July 16, 2021
The gold price rose 1.6% this week to US$1,829/oz, rising for a second consecutive week, as the market may be moving into gold as an inflation hedge, with CPI Inflation in the US around its highest levels in forty years.
This week we look the largest TSXV-listed gold, silver and copper juniors, their performance over twelve months and their relative price to book valuations, showing the star performers of the past year, and those stocks that have lagged.
Gold continues to rise for second week
Gold picked up 1.6% this week to US$1,829/oz, its second week of gains, as US inflation surprised to the upside again, as it has for the past several months. We expect that the inflation theme will continue to be the main driver of gold for some time. The market continues to weight the potential for inflation to start to get out of control, and the hedging benefits of buying gold in reaction to this, with the potential for the Fed to make announcements of measures to curb inflation, which tends to put pressure on the gold price. We believe that the market is not convinced that the Fed will be able to keep inflation under control given the major monetary expansion of the past year, and this will continue to drive interest in holding gold. This is not to say that gold may not see declines periodically on announcements from the Fed, as we have seen already this year, but we believe that the fundamentals continue to support gold, and any concrete Fed action to curb inflation is still far off, giving inflation plenty of room to run in the meantime.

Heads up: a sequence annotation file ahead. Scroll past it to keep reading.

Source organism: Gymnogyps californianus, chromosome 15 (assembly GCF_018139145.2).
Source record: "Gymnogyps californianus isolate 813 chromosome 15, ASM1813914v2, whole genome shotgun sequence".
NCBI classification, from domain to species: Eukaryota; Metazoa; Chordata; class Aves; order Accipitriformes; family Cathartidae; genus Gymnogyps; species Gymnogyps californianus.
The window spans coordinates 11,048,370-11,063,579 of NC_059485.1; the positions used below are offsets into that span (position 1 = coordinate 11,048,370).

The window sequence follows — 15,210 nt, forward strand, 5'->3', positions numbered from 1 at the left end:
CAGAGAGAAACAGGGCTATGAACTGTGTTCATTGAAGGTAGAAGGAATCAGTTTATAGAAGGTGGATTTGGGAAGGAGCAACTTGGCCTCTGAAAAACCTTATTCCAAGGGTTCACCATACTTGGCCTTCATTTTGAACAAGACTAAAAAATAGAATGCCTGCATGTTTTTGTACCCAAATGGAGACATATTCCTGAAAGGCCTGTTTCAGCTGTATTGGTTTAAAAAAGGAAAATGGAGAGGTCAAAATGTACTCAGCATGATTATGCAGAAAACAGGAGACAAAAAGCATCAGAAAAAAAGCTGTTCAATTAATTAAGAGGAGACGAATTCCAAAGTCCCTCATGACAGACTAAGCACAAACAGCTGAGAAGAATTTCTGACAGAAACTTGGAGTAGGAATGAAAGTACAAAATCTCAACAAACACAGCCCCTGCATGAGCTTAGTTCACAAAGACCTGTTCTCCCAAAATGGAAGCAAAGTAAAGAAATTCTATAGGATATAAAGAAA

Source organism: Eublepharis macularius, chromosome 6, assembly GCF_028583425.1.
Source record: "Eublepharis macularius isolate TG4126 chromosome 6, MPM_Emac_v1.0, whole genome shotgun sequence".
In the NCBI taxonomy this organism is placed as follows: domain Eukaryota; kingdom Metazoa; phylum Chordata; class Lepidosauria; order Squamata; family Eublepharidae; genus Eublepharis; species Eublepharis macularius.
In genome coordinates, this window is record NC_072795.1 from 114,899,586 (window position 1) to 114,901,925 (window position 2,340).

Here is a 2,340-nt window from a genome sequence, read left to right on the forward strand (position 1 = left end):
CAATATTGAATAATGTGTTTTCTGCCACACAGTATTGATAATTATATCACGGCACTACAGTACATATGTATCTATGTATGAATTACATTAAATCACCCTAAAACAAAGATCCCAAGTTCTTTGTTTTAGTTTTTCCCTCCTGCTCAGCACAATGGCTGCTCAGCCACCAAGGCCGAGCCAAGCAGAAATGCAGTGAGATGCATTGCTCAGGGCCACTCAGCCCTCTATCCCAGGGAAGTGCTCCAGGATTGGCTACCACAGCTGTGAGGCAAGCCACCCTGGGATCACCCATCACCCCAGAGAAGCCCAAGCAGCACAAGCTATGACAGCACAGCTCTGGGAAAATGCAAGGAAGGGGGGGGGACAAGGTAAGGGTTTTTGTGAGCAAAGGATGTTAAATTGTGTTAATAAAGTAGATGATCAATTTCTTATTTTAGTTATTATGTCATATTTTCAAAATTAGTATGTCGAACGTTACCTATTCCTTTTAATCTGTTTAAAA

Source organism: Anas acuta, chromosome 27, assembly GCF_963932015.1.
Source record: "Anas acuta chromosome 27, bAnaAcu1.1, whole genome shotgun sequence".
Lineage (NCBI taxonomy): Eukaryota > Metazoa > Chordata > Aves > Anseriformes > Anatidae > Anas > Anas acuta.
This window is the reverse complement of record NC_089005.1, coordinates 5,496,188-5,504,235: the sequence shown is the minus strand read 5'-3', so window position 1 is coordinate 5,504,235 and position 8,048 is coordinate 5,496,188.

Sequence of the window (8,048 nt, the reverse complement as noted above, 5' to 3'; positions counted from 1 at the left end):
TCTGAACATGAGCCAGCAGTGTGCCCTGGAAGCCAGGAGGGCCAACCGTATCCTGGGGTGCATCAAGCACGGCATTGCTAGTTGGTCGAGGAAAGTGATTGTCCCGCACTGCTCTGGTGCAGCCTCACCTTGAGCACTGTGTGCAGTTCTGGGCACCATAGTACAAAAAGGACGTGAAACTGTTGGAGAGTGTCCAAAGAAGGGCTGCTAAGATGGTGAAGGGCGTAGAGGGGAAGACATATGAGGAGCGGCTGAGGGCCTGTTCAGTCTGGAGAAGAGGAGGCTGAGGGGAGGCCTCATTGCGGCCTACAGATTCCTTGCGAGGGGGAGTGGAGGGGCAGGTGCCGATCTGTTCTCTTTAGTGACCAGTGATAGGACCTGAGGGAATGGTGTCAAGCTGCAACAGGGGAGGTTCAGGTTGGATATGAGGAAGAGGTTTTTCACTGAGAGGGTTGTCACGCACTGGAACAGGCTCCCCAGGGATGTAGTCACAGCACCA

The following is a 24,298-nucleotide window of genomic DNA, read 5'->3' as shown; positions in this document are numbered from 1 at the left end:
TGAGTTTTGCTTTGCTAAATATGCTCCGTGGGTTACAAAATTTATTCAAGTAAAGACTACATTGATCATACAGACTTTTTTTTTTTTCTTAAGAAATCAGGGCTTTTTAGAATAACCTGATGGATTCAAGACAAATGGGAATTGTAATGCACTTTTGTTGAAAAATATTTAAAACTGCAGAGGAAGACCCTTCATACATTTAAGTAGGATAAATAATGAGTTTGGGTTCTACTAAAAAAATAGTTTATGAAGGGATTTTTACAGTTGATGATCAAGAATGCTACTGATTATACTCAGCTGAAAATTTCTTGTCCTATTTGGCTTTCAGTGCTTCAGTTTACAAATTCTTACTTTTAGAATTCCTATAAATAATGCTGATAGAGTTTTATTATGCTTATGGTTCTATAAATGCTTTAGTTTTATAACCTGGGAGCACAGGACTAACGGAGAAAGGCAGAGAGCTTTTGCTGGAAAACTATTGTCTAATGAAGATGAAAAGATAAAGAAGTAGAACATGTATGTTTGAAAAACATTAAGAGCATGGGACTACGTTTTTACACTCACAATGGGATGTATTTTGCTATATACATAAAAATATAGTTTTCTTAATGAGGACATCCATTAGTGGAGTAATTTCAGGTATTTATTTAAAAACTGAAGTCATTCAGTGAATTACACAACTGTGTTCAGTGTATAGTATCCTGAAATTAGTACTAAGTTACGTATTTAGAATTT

US inflation rose again this month to 5.33%, which now puts it near some of the highest levels since an extended period of reasonably low inflation began around 1983 (Figure 4). Prior to that, in the 1970s and early 1980s, there had been two major spikes to 12.2% in November 1974 and 14.6% in April 1980. But after the Fed intervened with huge interest rate hikes in 1981, inflation dropped substantially, and it has really never gotten out of control since. There have been four peaks in the inflation since, excluding the current rise, to 6.25% in December 1990, to 3.73% in June 2000, to 4.74% in September 2005 and 5.31% in August 2008. So the current rise is the second highest of the 'Great Moderation' of inflation since 1983, and if it continues up, it will be heading for the highest level in nearly forty years.